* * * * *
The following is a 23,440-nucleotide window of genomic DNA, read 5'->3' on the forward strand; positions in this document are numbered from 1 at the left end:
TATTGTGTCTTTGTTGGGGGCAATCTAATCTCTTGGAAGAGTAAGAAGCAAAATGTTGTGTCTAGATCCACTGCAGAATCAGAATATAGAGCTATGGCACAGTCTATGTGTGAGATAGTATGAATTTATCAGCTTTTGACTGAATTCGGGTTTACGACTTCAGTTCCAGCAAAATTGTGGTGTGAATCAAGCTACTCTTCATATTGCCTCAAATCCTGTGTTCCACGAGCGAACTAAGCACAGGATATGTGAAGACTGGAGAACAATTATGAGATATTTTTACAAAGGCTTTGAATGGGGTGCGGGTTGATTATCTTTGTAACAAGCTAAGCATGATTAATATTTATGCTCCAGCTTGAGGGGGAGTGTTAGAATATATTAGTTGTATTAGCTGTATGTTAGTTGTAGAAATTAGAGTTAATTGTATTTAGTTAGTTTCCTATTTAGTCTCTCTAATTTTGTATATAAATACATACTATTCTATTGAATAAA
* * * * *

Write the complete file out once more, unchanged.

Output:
The following is a 23,440-nucleotide window of genomic DNA, read 5'->3' on the forward strand; positions in this document are numbered from 1 at the left end:
TATTGTGTCTTTGTTGGGGGCAATCTAATCTCTTGGAAGAGTAAGAAGCAAAATGTTGTGTCTAGATCCACTGCAGAATCAGAATATAGAGCTATGGCACAGTCTATGTGTGAGATAGTATGAATTTATCAGCTTTTGACTGAATTCGGGTTTACGACTTCAGTTCCAGCAAAATTGTGGTGTGAATCAAGCTACTCTTCATATTGCCTCAAATCCTGTGTTCCACGAGCGAACTAAGCACAGGATATGTGAAGACTGGAGAACAATTATGAGATATTTTTACAAAGGCTTTGAATGGGGTGCGGGTTGATTATCTTTGTAACAAGCTAAGCATGATTAATATTTATGCTCCAGCTTGAGGGGGAGTGTTAGAATATATTAGTTGTATTAGCTGTATGTTAGTTGTAGAAATTAGAGTTAATTGTATTTAGTTAGTTTCCTATTTAGTCTCTCTAATTTTGTATATAAATACATACTATTCTATTGAATAAA